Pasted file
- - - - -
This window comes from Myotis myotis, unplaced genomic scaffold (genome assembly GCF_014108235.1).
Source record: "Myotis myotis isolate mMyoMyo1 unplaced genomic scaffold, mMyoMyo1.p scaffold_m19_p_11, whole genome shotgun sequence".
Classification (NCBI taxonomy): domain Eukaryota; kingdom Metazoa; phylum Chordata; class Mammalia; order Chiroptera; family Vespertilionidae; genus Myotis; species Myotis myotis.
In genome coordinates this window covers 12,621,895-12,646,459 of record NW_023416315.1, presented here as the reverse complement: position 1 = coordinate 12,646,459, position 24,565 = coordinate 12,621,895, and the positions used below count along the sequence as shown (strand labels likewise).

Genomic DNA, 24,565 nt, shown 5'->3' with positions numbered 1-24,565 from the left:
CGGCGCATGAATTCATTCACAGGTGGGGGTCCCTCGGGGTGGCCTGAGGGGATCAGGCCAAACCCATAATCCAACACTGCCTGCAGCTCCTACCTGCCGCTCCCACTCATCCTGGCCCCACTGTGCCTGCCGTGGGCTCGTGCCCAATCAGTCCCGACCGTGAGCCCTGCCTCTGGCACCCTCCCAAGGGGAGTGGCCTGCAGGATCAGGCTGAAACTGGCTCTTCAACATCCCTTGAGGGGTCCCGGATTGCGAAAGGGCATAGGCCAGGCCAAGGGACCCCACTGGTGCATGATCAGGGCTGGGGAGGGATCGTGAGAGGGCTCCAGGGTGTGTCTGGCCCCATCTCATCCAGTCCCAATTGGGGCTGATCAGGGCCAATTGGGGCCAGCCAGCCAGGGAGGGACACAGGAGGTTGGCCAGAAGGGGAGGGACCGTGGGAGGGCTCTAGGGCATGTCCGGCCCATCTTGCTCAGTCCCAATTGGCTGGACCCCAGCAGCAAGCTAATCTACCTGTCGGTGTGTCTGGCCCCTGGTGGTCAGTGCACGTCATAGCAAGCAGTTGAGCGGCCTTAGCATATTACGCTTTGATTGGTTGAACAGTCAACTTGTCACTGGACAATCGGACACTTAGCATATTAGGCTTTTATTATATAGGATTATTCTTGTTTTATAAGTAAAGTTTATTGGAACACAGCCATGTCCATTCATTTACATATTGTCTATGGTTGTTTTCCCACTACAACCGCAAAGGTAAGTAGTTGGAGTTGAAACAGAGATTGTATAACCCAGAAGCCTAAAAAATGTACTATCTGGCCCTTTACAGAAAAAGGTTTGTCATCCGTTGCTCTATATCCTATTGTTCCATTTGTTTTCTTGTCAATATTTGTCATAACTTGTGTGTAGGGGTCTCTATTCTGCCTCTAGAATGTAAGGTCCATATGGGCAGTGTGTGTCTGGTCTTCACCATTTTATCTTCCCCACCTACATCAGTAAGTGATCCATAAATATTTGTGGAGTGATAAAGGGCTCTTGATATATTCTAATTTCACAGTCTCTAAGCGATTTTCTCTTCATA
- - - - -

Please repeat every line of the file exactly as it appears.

This window comes from Myotis myotis, unplaced genomic scaffold (genome assembly GCF_014108235.1).
Source record: "Myotis myotis isolate mMyoMyo1 unplaced genomic scaffold, mMyoMyo1.p scaffold_m19_p_11, whole genome shotgun sequence".
Classification (NCBI taxonomy): domain Eukaryota; kingdom Metazoa; phylum Chordata; class Mammalia; order Chiroptera; family Vespertilionidae; genus Myotis; species Myotis myotis.
In genome coordinates this window covers 12,621,895-12,646,459 of record NW_023416315.1, presented here as the reverse complement: position 1 = coordinate 12,646,459, position 24,565 = coordinate 12,621,895, and the positions used below count along the sequence as shown (strand labels likewise).

Genomic DNA, 24,565 nt, shown 5'->3' with positions numbered 1-24,565 from the left:
CGGCGCATGAATTCATTCACAGGTGGGGGTCCCTCGGGGTGGCCTGAGGGGATCAGGCCAAACCCATAATCCAACACTGCCTGCAGCTCCTACCTGCCGCTCCCACTCATCCTGGCCCCACTGTGCCTGCCGTGGGCTCGTGCCCAATCAGTCCCGACCGTGAGCCCTGCCTCTGGCACCCTCCCAAGGGGAGTGGCCTGCAGGATCAGGCTGAAACTGGCTCTTCAACATCCCTTGAGGGGTCCCGGATTGCGAAAGGGCATAGGCCAGGCCAAGGGACCCCACTGGTGCATGATCAGGGCTGGGGAGGGATCGTGAGAGGGCTCCAGGGTGTGTCTGGCCCCATCTCATCCAGTCCCAATTGGGGCTGATCAGGGCCAATTGGGGCCAGCCAGCCAGGGAGGGACACAGGAGGTTGGCCAGAAGGGGAGGGACCGTGGGAGGGCTCTAGGGCATGTCCGGCCCATCTTGCTCAGTCCCAATTGGCTGGACCCCAGCAGCAAGCTAATCTACCTGTCGGTGTGTCTGGCCCCTGGTGGTCAGTGCACGTCATAGCAAGCAGTTGAGCGGCCTTAGCATATTACGCTTTGATTGGTTGAACAGTCAACTTGTCACTGGACAATCGGACACTTAGCATATTAGGCTTTTATTATATAGGATTATTCTTGTTTTATAAGTAAAGTTTATTGGAACACAGCCATGTCCATTCATTTACATATTGTCTATGGTTGTTTTCCCACTACAACCGCAAAGGTAAGTAGTTGGAGTTGAAACAGAGATTGTATAACCCAGAAGCCTAAAAAATGTACTATCTGGCCCTTTACAGAAAAAGGTTTGTCATCCGTTGCTCTATATCCTATTGTTCCATTTGTTTTCTTGTCAATATTTGTCATAACTTGTGTGTAGGGGTCTCTATTCTGCCTCTAGAATGTAAGGTCCATATGGGCAGTGTGTGTCTGGTCTTCACCATTTTATCTTCCCCACCTACATCAGTAAGTGATCCATAAATATTTGTGGAGTGATAAAGGGCTCTTGATATATTCTAATTTCACAGTCTCTAAGCGATTTTCTCTTCATA